New CFPB Mortgage Servicing Rules: Waiting Until a Borrower is120-Days Delinquent Before Commencing ForeclosureMarch 12, 2014
One of the Consumer Financial Protection Bureau’s (CFPB) new mortgage servicing rules that became effective on January 10, 2014 has resulted in a number of questions from our community bank clients. The new rule, which applies to all mortgage loan servicers, including banks that qualify for the "small servicer" exemption,1 prohibits a servicer of a residential mortgage loan for a home occupied by the borrower as a principal residence from making "the first notice or filing required by applicable law for any…foreclosure process unless the loan is more than 120-days delinquent."2 The CFPB refers to this as the "pre-foreclosure review period."
This new 120-day waiting period is intended to give delinquent borrowers an opportunity to apply to the loan servicer for any available loss mitigation options, and to give certainty to the parties involved as to when a foreclosure can be commenced. The new CFPB rule preempts any state or local laws that would permit a foreclosure to proceed more quickly.
In addition, the rule prohibits servicers from making a "first notice or filing," moving for a foreclosure judgment or order of sale, or conducting a foreclosure sale if the borrower at that time is performing pursuant to the terms of a loss mitigation agreement.
Under Wisconsin’s foreclosure law and practice, the "first notice or filing" to commence a foreclosure typically would be the filing of a summons and complaint by the lender or servicer seeking to foreclose on real estate.3 Prior to the CFPB’s new rule, Wisconsin banks often would file their foreclosure complaints when borrowers became 45-60 days delinquent on their loan payments. If the borrower failed to answer the complaint, the bank could obtain a default judgment shortly thereafter, so that by approximately 90 days from delinquency the servicer could have a foreclosure judgment in hand. At that point, under Wisconsin law there would be an additional six-month or twelve-month redemption period provided for the borrower (depending upon whether the bank elected to waive its right to recover any deficiency), before a sheriff’s sale could be conducted.4
In many cases, before the new CFPB rules became effective, a Wisconsin lender acting expeditiously could commence a foreclosure action on a delinquent residential mortgage and realize upon its collateral through a sheriff’s sale within eight to nine months of delinquency under the loan.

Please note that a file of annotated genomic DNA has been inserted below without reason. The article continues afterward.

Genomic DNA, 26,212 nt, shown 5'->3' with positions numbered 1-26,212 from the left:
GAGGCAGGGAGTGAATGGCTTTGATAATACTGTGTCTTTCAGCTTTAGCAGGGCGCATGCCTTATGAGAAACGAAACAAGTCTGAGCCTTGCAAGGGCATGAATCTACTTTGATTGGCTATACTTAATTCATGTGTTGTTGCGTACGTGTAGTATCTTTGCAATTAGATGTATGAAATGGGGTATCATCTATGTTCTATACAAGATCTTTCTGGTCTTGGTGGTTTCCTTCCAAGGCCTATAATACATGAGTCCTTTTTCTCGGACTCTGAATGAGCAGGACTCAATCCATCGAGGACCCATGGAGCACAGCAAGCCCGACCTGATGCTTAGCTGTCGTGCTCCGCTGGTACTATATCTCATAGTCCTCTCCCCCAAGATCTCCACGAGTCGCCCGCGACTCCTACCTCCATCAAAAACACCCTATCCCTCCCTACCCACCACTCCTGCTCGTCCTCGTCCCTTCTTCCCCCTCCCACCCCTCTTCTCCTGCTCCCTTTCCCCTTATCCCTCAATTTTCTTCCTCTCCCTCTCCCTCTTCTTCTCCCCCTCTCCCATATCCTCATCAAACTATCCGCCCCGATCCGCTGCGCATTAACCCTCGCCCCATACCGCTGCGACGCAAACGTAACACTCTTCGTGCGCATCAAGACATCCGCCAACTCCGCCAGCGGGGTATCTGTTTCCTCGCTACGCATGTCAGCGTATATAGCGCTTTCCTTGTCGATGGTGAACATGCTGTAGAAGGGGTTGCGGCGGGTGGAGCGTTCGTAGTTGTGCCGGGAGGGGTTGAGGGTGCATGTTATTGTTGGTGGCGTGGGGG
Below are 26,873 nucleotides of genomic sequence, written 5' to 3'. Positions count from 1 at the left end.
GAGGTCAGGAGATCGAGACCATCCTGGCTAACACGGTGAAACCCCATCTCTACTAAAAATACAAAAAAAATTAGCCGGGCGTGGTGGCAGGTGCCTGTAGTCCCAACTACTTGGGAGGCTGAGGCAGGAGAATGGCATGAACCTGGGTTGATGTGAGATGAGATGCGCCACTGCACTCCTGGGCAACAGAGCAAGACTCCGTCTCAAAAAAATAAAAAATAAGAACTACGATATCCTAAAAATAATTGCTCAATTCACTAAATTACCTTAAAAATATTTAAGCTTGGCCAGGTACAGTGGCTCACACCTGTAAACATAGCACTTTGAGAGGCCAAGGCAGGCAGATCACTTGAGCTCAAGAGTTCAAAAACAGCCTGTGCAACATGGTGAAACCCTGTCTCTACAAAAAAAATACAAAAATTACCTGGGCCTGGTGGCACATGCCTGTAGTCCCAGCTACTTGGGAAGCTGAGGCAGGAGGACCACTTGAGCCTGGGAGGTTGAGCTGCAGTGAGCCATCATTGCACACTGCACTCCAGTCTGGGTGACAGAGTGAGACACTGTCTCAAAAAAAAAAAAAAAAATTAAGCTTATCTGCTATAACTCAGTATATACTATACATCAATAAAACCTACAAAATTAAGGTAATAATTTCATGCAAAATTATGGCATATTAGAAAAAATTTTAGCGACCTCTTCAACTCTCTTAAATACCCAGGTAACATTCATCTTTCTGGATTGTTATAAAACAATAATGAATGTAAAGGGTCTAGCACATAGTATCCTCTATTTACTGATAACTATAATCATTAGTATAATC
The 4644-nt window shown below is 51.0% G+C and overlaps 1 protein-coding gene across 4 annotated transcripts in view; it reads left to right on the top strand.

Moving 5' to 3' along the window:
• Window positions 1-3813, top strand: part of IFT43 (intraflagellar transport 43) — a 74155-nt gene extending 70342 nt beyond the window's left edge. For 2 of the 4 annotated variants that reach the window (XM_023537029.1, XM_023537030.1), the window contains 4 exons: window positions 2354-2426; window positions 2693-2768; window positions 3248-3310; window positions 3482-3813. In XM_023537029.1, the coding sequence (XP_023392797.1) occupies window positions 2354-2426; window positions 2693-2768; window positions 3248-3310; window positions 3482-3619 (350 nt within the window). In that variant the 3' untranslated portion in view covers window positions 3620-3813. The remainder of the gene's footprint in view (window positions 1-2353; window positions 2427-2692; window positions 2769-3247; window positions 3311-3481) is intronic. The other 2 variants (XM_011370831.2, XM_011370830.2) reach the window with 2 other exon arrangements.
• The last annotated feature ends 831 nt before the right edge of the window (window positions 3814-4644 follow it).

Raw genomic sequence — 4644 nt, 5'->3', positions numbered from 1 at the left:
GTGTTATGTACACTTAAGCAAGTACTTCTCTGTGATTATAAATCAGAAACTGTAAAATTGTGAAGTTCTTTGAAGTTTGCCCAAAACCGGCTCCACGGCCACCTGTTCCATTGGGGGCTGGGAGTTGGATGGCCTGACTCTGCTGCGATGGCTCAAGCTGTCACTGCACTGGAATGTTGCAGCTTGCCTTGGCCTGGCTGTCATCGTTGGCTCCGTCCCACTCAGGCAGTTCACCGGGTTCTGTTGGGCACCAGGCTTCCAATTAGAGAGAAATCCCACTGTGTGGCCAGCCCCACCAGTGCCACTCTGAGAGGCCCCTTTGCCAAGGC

The new CFPB rules will undoubtedly lengthen the time period to twelve months or longer from the start of delinquency before a bank may realize on its collateral, as well as create, as described below, some difficult questions as to exactly when the mortgagee is permitted to commence a foreclosure action without violating the CFPB’s new "120-days delinquent" rule.5
For example, "delinquency" is defined in the CFPB’s rules purely in the context of a delinquency in the payment of principal, interest, and, if applicable, escrow payments. "Delinquency begins on the day a payment sufficient to cover principal, interest, and, if applicable, escrow for a given billing cycle is due and unpaid, even if the borrower is afforded a period [of time] after the due date to pay before the servicer assesses a late fee." 6
If a mortgage payment is due January 1, but includes a fifteen-day grace period before a late fee is charged, and if the servicer does not receive the full payment owed by January 1, then the 120-day waiting period can commence under the new rule starting on January 1.
What if the loan continues to be delinquent for a total of 115 days and on that day the borrower makes a regular monthly payment so that the loan then is 85 days delinquent? Unfortunately, the CFPB’s rules seem to permit a "gaming" of the system by the borrower in this way, as a tool to prevent the commencement of a foreclosure action. There is nothing included in the rule to prevent a borrower from letting a delinquency reach 119 days repeatedly, then making a regular payment of principal and interest, and essentially blocking the foreclosure process from ever starting. The "permanently delinquent borrower" is a likely result of the CFPB’s new rule.